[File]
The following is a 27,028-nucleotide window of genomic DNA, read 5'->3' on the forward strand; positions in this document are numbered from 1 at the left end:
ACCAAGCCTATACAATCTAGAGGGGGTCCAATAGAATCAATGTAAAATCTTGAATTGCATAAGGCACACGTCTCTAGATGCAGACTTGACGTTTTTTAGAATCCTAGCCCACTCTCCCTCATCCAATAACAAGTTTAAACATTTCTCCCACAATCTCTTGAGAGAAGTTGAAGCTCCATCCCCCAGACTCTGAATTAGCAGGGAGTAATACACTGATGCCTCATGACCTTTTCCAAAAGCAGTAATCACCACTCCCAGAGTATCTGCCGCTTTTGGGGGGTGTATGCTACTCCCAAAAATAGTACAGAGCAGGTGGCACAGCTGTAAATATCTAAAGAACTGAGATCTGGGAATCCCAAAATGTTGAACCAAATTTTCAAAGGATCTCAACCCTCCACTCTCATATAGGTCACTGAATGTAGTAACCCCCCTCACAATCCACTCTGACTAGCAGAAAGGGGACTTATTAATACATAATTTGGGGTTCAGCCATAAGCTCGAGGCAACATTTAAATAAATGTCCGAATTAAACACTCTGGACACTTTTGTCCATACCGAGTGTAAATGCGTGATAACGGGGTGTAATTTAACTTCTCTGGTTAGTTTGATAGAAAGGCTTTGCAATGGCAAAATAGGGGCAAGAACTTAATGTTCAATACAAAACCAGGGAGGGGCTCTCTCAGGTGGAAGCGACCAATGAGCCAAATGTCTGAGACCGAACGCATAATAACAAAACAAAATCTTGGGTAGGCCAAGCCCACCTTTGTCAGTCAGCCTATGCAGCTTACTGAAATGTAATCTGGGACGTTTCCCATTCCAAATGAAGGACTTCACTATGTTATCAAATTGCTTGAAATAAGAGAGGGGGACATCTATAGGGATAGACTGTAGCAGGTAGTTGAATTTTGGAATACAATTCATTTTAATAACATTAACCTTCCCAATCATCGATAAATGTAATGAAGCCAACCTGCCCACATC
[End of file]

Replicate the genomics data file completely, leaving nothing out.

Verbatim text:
The following is a 27,028-nucleotide window of genomic DNA, read 5'->3' on the forward strand; positions in this document are numbered from 1 at the left end:
ACCAAGCCTATACAATCTAGAGGGGGTCCAATAGAATCAATGTAAAATCTTGAATTGCATAAGGCACACGTCTCTAGATGCAGACTTGACGTTTTTTAGAATCCTAGCCCACTCTCCCTCATCCAATAACAAGTTTAAACATTTCTCCCACAATCTCTTGAGAGAAGTTGAAGCTCCATCCCCCAGACTCTGAATTAGCAGGGAGTAATACACTGATGCCTCATGACCTTTTCCAAAAGCAGTAATCACCACTCCCAGAGTATCTGCCGCTTTTGGGGGGTGTATGCTACTCCCAAAAATAGTACAGAGCAGGTGGCACAGCTGTAAATATCTAAAGAACTGAGATCTGGGAATCCCAAAATGTTGAACCAAATTTTCAAAGGATCTCAACCCTCCACTCTCATATAGGTCACTGAATGTAGTAACCCCCCTCACAATCCACTCTGACTAGCAGAAAGGGGACTTATTAATACATAATTTGGGGTTCAGCCATAAGCTCGAGGCAACATTTAAATAAATGTCCGAATTAAACACTCTGGACACTTTTGTCCATACCGAGTGTAAATGCGTGATAACGGGGTGTAATTTAACTTCTCTGGTTAGTTTGATAGAAAGGCTTTGCAATGGCAAAATAGGGGCAAGAACTTAATGTTCAATACAAAACCAGGGAGGGGCTCTCTCAGGTGGAAGCGACCAATGAGCCAAATGTCTGAGACCGAACGCATAATAACAAAACAAAATCTTGGGTAGGCCAAGCCCACCTTTGTCAGTCAGCCTATGCAGCTTACTGAAATGTAATCTGGGACGTTTCCCATTCCAAATGAAGGACTTCACTATGTTATCAAATTGCTTGAAATAAGAGAGGGGGACATCTATAGGGATAGACTGTAGCAGGTAGTTGAATTTTGGAATACAATTCATTTTAATAACATTAACCTTCCCAATCATCGATAAATGTAATGAAGCCAACCTGCCCACATC